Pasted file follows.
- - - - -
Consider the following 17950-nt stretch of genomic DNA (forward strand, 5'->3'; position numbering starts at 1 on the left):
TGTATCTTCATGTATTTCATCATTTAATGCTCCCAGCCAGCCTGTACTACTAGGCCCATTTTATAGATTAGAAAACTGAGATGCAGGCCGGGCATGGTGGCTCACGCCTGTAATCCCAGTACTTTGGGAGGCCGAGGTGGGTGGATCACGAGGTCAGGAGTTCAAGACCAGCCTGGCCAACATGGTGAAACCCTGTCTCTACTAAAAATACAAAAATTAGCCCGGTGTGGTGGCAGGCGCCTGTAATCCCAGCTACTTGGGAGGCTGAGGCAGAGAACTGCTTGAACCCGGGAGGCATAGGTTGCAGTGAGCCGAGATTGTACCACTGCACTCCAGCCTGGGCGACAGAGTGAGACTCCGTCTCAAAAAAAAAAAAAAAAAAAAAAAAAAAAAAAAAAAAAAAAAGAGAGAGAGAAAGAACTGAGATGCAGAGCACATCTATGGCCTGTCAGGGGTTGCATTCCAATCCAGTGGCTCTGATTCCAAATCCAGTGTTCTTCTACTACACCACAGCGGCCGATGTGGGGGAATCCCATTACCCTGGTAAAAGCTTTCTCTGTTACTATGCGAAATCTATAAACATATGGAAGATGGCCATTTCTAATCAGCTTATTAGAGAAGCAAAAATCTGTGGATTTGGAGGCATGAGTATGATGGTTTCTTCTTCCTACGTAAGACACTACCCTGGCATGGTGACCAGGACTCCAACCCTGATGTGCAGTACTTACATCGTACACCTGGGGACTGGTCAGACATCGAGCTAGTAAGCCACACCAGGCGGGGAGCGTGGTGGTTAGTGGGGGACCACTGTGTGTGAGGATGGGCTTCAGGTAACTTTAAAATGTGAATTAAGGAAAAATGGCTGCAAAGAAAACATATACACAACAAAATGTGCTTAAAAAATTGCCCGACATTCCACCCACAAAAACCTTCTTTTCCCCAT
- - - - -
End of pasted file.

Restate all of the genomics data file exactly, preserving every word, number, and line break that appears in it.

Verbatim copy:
Consider the following 17950-nt stretch of genomic DNA (forward strand, 5'->3'; position numbering starts at 1 on the left):
TGTATCTTCATGTATTTCATCATTTAATGCTCCCAGCCAGCCTGTACTACTAGGCCCATTTTATAGATTAGAAAACTGAGATGCAGGCCGGGCATGGTGGCTCACGCCTGTAATCCCAGTACTTTGGGAGGCCGAGGTGGGTGGATCACGAGGTCAGGAGTTCAAGACCAGCCTGGCCAACATGGTGAAACCCTGTCTCTACTAAAAATACAAAAATTAGCCCGGTGTGGTGGCAGGCGCCTGTAATCCCAGCTACTTGGGAGGCTGAGGCAGAGAACTGCTTGAACCCGGGAGGCATAGGTTGCAGTGAGCCGAGATTGTACCACTGCACTCCAGCCTGGGCGACAGAGTGAGACTCCGTCTCAAAAAAAAAAAAAAAAAAAAAAAAAAAAAAAAAAAAAAAAAGAGAGAGAGAAAGAACTGAGATGCAGAGCACATCTATGGCCTGTCAGGGGTTGCATTCCAATCCAGTGGCTCTGATTCCAAATCCAGTGTTCTTCTACTACACCACAGCGGCCGATGTGGGGGAATCCCATTACCCTGGTAAAAGCTTTCTCTGTTACTATGCGAAATCTATAAACATATGGAAGATGGCCATTTCTAATCAGCTTATTAGAGAAGCAAAAATCTGTGGATTTGGAGGCATGAGTATGATGGTTTCTTCTTCCTACGTAAGACACTACCCTGGCATGGTGACCAGGACTCCAACCCTGATGTGCAGTACTTACATCGTACACCTGGGGACTGGTCAGACATCGAGCTAGTAAGCCACACCAGGCGGGGAGCGTGGTGGTTAGTGGGGGACCACTGTGTGTGAGGATGGGCTTCAGGTAACTTTAAAATGTGAATTAAGGAAAAATGGCTGCAAAGAAAACATATACACAACAAAATGTGCTTAAAAAATTGCCCGACATTCCACCCACAAAAACCTTCTTTTCCCCAT